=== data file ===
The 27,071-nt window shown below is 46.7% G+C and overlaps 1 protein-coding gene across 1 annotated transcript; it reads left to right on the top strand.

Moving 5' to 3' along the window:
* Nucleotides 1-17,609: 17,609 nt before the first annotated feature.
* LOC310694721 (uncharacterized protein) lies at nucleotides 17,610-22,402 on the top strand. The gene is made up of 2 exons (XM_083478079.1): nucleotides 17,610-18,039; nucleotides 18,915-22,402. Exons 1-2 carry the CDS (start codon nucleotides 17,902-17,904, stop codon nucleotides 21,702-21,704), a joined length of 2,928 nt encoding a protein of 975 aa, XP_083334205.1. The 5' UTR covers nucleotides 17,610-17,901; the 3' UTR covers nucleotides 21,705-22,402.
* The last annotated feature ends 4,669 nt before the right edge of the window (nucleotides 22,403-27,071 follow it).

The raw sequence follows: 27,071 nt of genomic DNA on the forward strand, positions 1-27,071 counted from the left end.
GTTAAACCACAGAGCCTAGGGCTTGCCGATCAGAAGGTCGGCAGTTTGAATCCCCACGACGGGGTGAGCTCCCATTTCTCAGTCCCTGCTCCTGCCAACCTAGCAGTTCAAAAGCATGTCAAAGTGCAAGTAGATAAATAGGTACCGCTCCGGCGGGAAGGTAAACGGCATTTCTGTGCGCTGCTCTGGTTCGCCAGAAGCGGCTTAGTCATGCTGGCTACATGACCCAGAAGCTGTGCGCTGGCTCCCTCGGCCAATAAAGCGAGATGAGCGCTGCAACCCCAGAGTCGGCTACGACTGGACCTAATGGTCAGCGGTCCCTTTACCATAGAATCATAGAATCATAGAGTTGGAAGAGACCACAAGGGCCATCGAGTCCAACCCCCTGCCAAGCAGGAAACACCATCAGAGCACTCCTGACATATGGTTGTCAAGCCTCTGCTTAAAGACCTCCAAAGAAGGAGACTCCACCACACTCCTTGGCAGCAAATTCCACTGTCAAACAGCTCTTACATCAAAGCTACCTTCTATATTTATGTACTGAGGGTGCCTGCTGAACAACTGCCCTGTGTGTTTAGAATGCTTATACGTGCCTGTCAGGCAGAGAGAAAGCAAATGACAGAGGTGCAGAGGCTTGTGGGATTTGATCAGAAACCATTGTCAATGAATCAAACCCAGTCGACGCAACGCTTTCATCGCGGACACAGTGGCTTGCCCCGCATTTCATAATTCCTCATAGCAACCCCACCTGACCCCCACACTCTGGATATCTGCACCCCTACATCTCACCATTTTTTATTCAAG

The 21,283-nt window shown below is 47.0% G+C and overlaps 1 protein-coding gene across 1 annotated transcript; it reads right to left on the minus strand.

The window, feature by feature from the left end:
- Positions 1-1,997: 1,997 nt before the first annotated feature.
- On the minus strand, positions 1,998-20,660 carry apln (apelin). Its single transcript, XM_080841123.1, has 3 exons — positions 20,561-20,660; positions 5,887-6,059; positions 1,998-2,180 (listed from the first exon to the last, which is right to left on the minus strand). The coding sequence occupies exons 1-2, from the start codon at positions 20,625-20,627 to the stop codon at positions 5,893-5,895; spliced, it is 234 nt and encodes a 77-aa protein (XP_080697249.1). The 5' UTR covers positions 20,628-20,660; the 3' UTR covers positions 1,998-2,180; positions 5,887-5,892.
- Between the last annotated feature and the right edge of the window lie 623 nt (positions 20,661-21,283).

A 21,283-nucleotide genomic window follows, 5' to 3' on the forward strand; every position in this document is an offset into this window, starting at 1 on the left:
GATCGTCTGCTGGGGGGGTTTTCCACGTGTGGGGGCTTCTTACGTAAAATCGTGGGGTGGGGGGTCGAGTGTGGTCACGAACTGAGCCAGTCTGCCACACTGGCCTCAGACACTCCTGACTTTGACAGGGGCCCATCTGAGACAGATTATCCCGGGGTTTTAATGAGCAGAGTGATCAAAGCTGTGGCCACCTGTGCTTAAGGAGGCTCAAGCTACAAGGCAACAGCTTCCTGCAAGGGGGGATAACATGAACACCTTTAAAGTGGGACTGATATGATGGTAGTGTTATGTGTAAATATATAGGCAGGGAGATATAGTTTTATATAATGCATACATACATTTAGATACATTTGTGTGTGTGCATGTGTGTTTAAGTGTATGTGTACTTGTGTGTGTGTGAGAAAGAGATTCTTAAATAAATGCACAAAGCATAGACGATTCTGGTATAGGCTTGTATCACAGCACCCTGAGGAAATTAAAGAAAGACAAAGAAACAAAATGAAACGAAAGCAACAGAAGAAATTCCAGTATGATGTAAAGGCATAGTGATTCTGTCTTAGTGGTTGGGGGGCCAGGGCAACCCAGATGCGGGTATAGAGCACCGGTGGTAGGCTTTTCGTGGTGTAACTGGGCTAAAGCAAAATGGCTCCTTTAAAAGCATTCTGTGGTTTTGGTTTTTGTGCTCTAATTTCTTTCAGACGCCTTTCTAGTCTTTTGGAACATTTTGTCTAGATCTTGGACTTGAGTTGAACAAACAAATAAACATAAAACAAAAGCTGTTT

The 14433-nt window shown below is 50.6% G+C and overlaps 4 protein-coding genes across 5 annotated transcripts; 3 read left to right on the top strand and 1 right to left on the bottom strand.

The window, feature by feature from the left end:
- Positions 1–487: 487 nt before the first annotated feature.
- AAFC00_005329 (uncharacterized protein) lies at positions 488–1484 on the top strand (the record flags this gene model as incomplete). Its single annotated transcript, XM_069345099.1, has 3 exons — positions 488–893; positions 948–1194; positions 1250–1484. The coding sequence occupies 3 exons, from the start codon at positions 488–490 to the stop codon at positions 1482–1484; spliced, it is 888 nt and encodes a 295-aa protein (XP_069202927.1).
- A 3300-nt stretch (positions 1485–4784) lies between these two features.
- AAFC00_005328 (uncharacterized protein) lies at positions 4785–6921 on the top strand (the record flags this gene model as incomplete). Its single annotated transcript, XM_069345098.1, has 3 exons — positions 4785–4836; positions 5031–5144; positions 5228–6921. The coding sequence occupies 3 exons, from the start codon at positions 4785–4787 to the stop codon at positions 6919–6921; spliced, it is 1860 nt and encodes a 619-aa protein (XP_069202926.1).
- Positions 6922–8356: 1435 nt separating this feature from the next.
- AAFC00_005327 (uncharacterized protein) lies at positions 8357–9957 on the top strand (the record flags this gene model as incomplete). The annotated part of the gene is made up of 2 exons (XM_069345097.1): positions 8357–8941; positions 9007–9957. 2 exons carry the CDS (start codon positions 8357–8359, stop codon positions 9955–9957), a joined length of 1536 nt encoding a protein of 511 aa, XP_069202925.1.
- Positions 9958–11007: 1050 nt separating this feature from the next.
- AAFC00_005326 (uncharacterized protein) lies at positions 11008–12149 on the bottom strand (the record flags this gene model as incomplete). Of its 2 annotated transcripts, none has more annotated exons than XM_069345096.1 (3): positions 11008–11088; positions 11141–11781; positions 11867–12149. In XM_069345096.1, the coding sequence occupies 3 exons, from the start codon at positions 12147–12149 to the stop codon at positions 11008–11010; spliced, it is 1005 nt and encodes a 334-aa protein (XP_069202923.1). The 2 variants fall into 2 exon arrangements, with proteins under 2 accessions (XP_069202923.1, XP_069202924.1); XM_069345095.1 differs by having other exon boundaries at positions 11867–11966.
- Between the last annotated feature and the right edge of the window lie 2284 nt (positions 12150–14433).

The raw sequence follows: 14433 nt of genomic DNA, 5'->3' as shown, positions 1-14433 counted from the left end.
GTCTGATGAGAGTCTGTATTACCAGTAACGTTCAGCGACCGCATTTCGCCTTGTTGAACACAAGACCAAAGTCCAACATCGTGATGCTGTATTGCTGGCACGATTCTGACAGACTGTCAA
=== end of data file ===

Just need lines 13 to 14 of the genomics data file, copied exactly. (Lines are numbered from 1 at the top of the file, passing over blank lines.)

A 21,283-nucleotide genomic window follows, 5' to 3' on the forward strand; every position in this document is an offset into this window, starting at 1 on the left:
GATCGTCTGCTGGGGGGGTTTTCCACGTGTGGGGGCTTCTTACGTAAAATCGTGGGGTGGGGGGTCGAGTGTGGTCACGAACTGAGCCAGTCTGCCACACTGGCCTCAGACACTCCTGACTTTGACAGGGGCCCATCTGAGACAGATTATCCCGGGGTTTTAATGAGCAGAGTGATCAAAGCTGTGGCCACCTGTGCTTAAGGAGGCTCAAGCTACAAGGCAACAGCTTCCTGCAAGGGGGGATAACATGAACACCTTTAAAGTGGGACTGATATGATGGTAGTGTTATGTGTAAATATATAGGCAGGGAGATATAGTTTTATATAATGCATACATACATTTAGATACATTTGTGTGTGTGCATGTGTGTTTAAGTGTATGTGTACTTGTGTGTGTGTGAGAAAGAGATTCTTAAATAAATGCACAAAGCATAGACGATTCTGGTATAGGCTTGTATCACAGCACCCTGAGGAAATTAAAGAAAGACAAAGAAACAAAATGAAACGAAAGCAACAGAAGAAATTCCAGTATGATGTAAAGGCATAGTGATTCTGTCTTAGTGGTTGGGGGGCCAGGGCAACCCAGATGCGGGTATAGAGCACCGGTGGTAGGCTTTTCGTGGTGTAACTGGGCTAAAGCAAAATGGCTCCTTTAAAAGCATTCTGTGGTTTTGGTTTTTGTGCTCTAATTTCTTTCAGACGCCTTTCTAGTCTTTTGGAACATTTTGTCTAGATCTTGGACTTGAGTTGAACAAACAAATAAACATAAAACAAAAGCTGTTT